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2019 Cook Inlet Salmon Management

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  • #31
    Originally posted by Nerka View Post
    … I want to stress that historically staff has fished to meet Kenai sockeye goals...
    Fixed it for you

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    • #32
      If one compares the public reaction to the red fishery between last year and this, the reaction and comments this year were quite modest compared to last year. Managing a resource for public satisfaction may not be part of the official plan, but it is a reasonable political goal. And one does need to recognize that government is political.

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      • #33
        There's been a lot of discussion at the Board in the past about competing escapement goals and the consensus (at least among board members when I was one) has pretty much been: trying to achieve the lower end of one goal is more important than trying to prevent going over the top of another goal.
        "Fishing relaxes me. It's like yoga, except I still get to kill something." --Ron Swanson

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        • #34
          And it seems to me, that is pretty much what happened this year. IMNSHO, I agree 100% with that philosophy. Always manage with the priority going to the weak link in the chain. And the minimum escapement goal for kings won't be met this year, so that's exactly what the Commish did. I support the Commish 100% in achieving that priority, even though it's gonna piss off some user groups.

          Originally posted by MRFISH View Post
          There's been a lot of discussion at the Board in the past about competing escapement goals and the consensus (at least among board members when I was one) has pretty much been: trying to achieve the lower end of one goal is more important than trying to prevent going over the top of another goal.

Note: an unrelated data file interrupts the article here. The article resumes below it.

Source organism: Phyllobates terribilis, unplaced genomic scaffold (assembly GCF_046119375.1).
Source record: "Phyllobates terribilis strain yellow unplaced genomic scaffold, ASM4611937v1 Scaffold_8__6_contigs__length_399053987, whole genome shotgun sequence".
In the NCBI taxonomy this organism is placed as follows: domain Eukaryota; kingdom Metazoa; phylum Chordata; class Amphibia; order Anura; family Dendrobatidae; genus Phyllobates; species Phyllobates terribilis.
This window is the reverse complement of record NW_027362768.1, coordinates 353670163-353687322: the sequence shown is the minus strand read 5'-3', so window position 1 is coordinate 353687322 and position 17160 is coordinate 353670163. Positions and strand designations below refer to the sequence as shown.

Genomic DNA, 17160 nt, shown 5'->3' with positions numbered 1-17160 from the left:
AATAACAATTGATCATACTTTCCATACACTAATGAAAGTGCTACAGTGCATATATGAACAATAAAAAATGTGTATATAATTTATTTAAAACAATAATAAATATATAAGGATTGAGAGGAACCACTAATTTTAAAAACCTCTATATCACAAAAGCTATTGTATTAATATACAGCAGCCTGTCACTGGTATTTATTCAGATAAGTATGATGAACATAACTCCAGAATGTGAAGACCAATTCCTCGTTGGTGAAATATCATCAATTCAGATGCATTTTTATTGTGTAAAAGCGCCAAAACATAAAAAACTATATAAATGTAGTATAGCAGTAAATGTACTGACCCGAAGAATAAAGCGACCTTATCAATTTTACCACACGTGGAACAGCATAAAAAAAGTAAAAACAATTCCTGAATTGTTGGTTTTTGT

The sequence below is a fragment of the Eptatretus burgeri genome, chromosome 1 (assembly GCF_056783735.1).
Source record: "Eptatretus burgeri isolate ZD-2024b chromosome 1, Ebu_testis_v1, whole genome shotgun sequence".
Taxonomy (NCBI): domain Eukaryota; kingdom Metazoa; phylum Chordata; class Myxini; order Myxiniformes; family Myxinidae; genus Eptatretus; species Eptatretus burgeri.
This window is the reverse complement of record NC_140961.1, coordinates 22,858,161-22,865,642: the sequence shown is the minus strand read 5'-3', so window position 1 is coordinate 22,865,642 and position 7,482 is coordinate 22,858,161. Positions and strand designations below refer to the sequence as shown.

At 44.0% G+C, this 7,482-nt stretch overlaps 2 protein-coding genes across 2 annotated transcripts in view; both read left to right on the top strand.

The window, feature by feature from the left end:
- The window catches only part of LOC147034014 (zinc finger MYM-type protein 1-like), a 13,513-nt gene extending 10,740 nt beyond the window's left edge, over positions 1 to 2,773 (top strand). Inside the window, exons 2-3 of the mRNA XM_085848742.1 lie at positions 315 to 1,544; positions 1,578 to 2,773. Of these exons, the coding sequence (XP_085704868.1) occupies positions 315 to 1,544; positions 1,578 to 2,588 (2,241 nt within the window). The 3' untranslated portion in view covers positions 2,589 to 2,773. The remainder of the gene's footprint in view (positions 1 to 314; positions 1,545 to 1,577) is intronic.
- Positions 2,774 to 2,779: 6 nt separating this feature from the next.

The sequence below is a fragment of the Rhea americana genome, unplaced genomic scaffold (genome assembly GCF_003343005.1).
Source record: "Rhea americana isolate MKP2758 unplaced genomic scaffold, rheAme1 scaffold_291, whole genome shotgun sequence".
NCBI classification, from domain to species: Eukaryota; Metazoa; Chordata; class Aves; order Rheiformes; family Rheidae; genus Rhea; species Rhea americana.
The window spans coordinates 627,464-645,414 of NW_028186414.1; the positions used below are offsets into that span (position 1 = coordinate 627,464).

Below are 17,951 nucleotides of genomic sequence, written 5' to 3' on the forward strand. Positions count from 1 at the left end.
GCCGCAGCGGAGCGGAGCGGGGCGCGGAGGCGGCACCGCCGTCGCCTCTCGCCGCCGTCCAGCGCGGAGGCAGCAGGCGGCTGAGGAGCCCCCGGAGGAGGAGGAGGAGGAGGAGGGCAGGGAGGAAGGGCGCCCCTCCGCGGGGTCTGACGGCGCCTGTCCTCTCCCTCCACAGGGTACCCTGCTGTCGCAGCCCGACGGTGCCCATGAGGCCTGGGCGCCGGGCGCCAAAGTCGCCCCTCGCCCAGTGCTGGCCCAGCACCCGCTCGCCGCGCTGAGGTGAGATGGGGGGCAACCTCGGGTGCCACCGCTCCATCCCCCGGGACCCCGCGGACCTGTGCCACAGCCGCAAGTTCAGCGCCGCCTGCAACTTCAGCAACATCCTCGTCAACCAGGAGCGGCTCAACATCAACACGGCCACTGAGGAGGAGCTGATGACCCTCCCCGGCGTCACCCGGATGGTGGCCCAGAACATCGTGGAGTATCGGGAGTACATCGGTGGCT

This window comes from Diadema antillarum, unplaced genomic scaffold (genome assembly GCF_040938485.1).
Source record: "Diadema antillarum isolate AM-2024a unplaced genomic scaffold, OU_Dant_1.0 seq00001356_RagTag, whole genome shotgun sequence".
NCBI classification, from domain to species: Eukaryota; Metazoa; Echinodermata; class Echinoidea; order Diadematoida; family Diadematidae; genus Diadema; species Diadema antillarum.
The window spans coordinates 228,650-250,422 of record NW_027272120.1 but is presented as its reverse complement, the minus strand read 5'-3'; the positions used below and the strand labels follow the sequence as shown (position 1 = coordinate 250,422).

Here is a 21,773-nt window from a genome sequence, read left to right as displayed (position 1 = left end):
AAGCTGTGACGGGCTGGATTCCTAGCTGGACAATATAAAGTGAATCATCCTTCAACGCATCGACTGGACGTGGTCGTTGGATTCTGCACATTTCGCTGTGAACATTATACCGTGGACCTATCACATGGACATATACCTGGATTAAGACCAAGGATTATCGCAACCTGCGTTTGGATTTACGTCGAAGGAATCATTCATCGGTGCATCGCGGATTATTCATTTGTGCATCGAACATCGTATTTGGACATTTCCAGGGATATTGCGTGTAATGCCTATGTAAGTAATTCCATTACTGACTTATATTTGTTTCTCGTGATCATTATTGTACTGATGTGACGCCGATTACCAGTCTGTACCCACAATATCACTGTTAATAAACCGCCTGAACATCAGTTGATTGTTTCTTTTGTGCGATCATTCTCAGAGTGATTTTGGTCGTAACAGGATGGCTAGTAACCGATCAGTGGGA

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          • #35
            The question is, did the commisioner make his decisions because he was concerned that the chinook escapement goal would not be reached, or were his decisions made because he was appointed by a governor that received something like $375,000. from someone who has stated his goal in life is to eliminate the cook inlet commercial fishery. And if his concerns about chinook escapements were so great, why were there no restriction on king retention in the directed sport fishery?

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            • #36
              Originally posted by NorcalBob View Post
              And it seems to me, that is pretty much what happened this year. IMNSHO, I agree 100% with that philosophy. Always manage with the priority going to the weak link in the chain. And the minimum escapement goal for kings won't be met this year, so that's exactly what the Commish did. I support the Commish 100% in achieving that priority, even though it's gonna piss off some user groups.
              The commissioner got lucky and the later part of the king run fell off giving him an after the fact excuse for not giving the commercial fleet more fishing time. Dunleavy said put more fish in the river (“more fish on Alaskans plates”) and Rick Green did his work. He was bragging before the king projection was updated that he “fixed” Cook Inlet.